Monday Apr 04, 2022
ISLAMABAD: Hours after the National Assembly deputy speaker ‘trashed’ the Opposition’s no-confidence motion on Sunday, Prime Minister Imran Khan disclosed the name of the US diplomat who had allegedly sent the “threat letter” to Pakistan.
During a meeting with ex-lawmakers, PM Imran Khan, who seemed much calmer and more confident after the proceedings of the day, revealed that the threatening message that was received from the US was sent by its Assistant Secretary of State for the South and Central Asian Affairs Donald Lu.
He was quoted as saying that during a meeting between Lu and Pakistan's Ambassador Asad Majeed, note-takers from both sides were present and minutes of the meeting were released after the meeting ended.
Lu, who is currently visiting India, in an interview with Hindustan Times, was questioned regarding the “threatening message” controversy; however, he denied responding to the allegations of PM Imran Khan, The News reported.
The top US official had said that the US is closely monitoring the situation in Pakistan and “we respect and support Pakistan’s constitutional process and the rule of law.”
On March 31, PM Imran Khan claimed to have received a threat letter against his government from a foreign country. He named the United States to be behind the conspiracy.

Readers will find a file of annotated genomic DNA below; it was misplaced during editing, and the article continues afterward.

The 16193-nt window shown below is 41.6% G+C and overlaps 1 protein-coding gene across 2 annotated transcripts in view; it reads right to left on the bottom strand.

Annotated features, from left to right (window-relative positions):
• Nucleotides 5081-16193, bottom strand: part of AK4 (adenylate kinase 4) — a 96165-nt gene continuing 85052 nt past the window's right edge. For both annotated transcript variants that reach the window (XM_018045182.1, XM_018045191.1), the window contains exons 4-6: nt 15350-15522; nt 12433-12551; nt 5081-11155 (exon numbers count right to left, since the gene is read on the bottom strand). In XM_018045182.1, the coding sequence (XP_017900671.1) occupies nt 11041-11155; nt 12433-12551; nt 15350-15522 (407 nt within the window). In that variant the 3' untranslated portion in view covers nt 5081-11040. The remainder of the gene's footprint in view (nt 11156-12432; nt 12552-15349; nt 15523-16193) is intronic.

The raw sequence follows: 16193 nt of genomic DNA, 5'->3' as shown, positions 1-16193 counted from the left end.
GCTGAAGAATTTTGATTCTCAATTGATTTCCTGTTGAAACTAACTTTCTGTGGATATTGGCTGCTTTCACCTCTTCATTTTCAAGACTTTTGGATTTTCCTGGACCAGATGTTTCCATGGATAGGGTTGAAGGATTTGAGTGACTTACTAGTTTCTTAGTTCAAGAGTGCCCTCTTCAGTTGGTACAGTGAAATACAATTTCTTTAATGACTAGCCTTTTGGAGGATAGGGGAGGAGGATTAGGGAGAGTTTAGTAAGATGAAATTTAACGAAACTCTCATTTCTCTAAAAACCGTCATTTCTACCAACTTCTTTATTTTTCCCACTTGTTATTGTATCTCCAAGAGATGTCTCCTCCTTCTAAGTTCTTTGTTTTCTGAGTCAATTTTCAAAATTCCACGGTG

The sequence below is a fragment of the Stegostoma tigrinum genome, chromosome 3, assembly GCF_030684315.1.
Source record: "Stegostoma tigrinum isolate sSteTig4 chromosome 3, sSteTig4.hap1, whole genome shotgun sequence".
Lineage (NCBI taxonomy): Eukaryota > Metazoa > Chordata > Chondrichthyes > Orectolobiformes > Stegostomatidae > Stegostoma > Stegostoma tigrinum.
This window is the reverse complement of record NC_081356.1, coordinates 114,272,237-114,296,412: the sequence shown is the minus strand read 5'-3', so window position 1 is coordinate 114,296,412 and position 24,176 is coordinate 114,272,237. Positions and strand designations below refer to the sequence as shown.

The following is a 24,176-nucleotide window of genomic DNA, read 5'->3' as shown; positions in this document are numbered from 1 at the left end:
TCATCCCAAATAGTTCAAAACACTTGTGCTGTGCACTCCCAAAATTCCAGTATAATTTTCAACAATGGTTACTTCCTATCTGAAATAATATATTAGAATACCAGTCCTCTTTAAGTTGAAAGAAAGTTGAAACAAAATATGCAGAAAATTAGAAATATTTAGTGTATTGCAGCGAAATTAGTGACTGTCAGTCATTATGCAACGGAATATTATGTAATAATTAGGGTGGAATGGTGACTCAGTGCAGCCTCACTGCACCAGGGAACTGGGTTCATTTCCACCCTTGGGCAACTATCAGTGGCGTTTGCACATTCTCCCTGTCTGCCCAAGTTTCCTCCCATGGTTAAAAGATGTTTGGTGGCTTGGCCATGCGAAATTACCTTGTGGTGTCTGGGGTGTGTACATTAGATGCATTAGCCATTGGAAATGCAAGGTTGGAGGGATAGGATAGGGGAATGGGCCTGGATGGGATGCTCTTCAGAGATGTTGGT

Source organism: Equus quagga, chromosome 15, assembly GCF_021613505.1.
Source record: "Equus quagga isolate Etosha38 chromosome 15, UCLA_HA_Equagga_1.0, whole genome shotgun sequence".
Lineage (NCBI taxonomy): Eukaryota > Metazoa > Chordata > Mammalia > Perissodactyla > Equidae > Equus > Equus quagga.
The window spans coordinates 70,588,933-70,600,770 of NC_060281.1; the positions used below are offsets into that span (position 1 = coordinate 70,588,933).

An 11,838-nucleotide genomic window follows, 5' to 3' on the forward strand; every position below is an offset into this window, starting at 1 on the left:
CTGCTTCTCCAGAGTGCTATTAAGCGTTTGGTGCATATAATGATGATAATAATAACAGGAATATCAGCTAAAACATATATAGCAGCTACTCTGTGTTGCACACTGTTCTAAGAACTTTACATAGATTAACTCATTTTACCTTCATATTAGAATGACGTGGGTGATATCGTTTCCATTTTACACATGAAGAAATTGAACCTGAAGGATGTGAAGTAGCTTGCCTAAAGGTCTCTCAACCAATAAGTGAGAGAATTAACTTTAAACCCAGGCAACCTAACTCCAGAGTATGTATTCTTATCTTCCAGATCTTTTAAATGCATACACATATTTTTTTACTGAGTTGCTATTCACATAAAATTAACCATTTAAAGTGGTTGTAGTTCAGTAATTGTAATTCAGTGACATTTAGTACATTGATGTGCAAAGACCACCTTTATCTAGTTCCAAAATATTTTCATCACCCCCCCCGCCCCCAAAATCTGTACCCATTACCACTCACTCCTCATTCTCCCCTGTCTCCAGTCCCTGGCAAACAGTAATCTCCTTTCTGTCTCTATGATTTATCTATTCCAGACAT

In an apparent slip of the tongue, he named "the United States..." but quickly moved on and stated that "a foreign country" had sent a "threatening memo" which was against the Pakistani nation.
However, the US State Department and White House together spurned Imran Khan’s allegation in which he had held foreign powers responsible for attempting to topple his government, Geo News reported.
The White House responded after PM’s speech, in which he named the US government over the no-trust motion against him.
During a regular press briefing, White House Communications Director Kate Bedingfield categorically rejected PM Imran Khan’s allegation.
Responding to a question that the Prime Minister of Pakistan accused the US government of working to remove him from power, Bedingfield said, "absolutely no truth to that allegation".
Lu became Assistant Secretary of State for the Bureau of South and Central Asian Affairs on September 15, 2021. Prior to this assignment, Assistant Secretary Lu served as the US Ambassador to the Kyrgyz Republic from 2018 to 2021 and the US Ambassador to the Republic of Albania from 2015-2018.
Before his posting in Albania, Assistant Secretary Lu worked on the Ebola crisis in West Africa as the Deputy Coordinator for Ebola Response in the Department of State.
Lu is a Foreign Service Officer with more than 30 years of US government service. He served as Deputy Chief of Mission (DCM) in India (2010-2013), Chargé d’Affaires (2009-2010) and DCM (2007-2009) in Azerbaijan, and as DCM in Kyrgyzstan (2003-2006).
Earlier in his career he was assigned as Deputy Director in the Office of Central Asian and South Caucasus Affairs, Bureau of European Affairs (2001-2003), Special Assistant to the Ambassador for the Newly Independent States in the Office of the Secretary of State (2000-2001), Political Officer in New Delhi, India (1997-2000), Special Assistant to the Ambassador in New Delhi, India (1996-1997), Consular Officer in Tbilisi, Georgia (1994-1996), and Political Officer in Peshawar, Pakistan (1992-1994).
As a Peace Corps volunteer in Sierra Leone, West Africa from 1988-1990, he helped to restore hand-dug water wells and to teach health education and latrine construction.
Thumbnail image of Assistant Secretary of State for the South and Central Asian Affairs Donald Lu. — US State Department